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Research at Mass General
A creative new approach to deep brain stimulation, racing cells for sepsis and predicting the impact of global HIV care.
Dear Mass General Research Community,
Welcome to the September edition of From the Lab Bench! There is always a welcome buzz around the Mass General campus when everyone returns from summer vacation.
There is a common thread tying together the investigators featured in our first two stories below.
Drs. Irimia, Widge and Katnani all submitted their one-page research outlines to us and participated in our first Research Portfolio Wrap Session this summer.
During that event (which includes lunch, by the way), these PIs each gave a short presentation on their research to a group that included representatives from the Research Institute, the MGH Development Office and Partners Innovation.
After learning about their work, we wanted to share their research with you.
What’s that, you say? How can I participate in events like this? How can I tell more people at Mass General about my work? Simple. It all starts by making sure your lab has submitted a Research Outline.
Your outline lets us know what research problem you are working on, and how you are trying to solve it. It is a great resource for us as we explore new opportunities to collaborate with industry, academia and philanthropy. But we can’t help you if we don’t know what you are doing.
We just kicked off our fall schedule of Research Portfolio Wrap Sessions this week, so be sure to download and fill out your research outline today. If you’re a postdoc or fellow, remind your PI to submit one for your lab!
Until next month,
Sue Susan A. Slaugenhaupt, PhD Scientific Director, Mass General Research Institute P.S. Make sure to also scroll down and check out our latest video featuring the global HIV research of Dr. Rochelle Walensky, the Steven and Deborah Gorlin MGH Research Scholar.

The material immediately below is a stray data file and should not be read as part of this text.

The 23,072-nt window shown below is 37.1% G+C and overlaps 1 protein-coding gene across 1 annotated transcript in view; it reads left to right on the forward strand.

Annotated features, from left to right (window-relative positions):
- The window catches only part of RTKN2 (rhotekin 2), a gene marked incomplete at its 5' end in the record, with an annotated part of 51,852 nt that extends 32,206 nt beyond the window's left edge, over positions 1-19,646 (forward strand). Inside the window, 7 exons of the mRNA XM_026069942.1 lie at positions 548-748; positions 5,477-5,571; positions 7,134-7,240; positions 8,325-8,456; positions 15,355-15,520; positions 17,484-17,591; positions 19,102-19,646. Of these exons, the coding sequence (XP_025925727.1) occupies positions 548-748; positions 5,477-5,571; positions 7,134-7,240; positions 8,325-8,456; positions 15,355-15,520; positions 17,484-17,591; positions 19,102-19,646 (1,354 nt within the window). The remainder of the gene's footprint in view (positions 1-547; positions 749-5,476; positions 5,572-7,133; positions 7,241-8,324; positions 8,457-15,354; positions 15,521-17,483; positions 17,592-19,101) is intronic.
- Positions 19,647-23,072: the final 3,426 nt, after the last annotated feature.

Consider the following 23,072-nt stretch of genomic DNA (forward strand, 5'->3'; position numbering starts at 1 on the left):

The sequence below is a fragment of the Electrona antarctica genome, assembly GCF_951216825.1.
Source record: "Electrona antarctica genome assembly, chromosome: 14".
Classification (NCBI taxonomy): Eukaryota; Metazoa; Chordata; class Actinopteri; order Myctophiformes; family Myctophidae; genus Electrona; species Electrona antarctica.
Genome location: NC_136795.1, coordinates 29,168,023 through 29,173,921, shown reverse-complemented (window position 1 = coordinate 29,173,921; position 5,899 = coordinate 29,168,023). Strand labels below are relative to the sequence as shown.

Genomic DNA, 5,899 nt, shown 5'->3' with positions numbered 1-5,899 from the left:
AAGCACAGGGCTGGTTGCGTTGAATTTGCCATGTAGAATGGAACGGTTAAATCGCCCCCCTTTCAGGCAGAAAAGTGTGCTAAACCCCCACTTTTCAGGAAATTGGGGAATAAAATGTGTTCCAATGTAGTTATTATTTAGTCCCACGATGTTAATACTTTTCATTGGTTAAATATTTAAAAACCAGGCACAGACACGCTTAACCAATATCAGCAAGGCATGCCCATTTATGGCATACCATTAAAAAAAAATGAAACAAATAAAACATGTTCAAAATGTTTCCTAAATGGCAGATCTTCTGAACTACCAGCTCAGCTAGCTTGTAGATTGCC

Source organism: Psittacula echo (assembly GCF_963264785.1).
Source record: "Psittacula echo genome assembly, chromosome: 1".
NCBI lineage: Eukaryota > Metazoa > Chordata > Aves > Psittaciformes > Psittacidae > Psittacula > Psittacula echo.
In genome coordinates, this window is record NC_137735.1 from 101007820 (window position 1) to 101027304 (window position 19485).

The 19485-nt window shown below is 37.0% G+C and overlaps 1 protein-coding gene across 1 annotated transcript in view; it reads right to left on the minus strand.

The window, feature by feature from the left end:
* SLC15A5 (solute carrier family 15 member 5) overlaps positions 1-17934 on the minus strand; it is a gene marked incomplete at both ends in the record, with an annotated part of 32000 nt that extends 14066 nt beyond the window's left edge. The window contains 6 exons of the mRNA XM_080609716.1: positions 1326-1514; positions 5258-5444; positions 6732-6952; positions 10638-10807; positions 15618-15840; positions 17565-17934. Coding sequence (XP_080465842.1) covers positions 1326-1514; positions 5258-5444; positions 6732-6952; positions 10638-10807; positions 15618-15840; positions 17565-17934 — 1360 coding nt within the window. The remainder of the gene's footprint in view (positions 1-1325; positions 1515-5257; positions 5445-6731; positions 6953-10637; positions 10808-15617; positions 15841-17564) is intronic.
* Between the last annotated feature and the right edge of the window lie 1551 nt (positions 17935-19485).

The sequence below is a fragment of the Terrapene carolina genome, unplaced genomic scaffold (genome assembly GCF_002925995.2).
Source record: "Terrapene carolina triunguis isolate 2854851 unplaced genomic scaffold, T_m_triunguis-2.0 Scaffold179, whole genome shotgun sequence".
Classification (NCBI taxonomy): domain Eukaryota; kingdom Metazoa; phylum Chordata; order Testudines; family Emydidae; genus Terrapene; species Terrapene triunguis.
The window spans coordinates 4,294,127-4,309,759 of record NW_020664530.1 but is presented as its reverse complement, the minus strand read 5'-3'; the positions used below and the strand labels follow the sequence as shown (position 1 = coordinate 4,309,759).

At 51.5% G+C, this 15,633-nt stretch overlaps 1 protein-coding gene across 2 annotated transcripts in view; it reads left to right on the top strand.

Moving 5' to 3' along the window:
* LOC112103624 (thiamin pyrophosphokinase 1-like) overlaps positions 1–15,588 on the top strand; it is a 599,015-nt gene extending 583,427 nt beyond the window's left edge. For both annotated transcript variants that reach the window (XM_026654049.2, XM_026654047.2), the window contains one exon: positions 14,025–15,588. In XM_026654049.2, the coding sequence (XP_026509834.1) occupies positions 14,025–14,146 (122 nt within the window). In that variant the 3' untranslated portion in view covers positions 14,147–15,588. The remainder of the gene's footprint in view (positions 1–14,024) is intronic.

Most of us learn at an early age that the shortest distance between two points is a straight line.
But when it comes to treating disorders of the mind with deep brain stimulation (DBS), the quickest path to progress may be the indirect route.
That’s the thinking of Massachusetts General Hospital researchers Husam Katnani, PhD, and Alik Widge, MD, PhD, who are working to develop a new approach to DBS that better mirrors the way communication takes place in the brain—namely as a series of interconnected circuits, loops and waves.
This strategy could lead to much-needed breakthroughs in treatments for patients with traumatic brain injuries and major depressive disorder, among others.
Sepsis is a deadly condition that impacts more than a million Americans each year. And yet we still don't know that much about what causes it or how to prevent it.
Mass General researcher Daniel Irimia, MD, PhD, believes the answer can be found in the movement of white blood cells in the body, and he's developed a unique way to learn more about how these cells move—a winner-take-all cell race.
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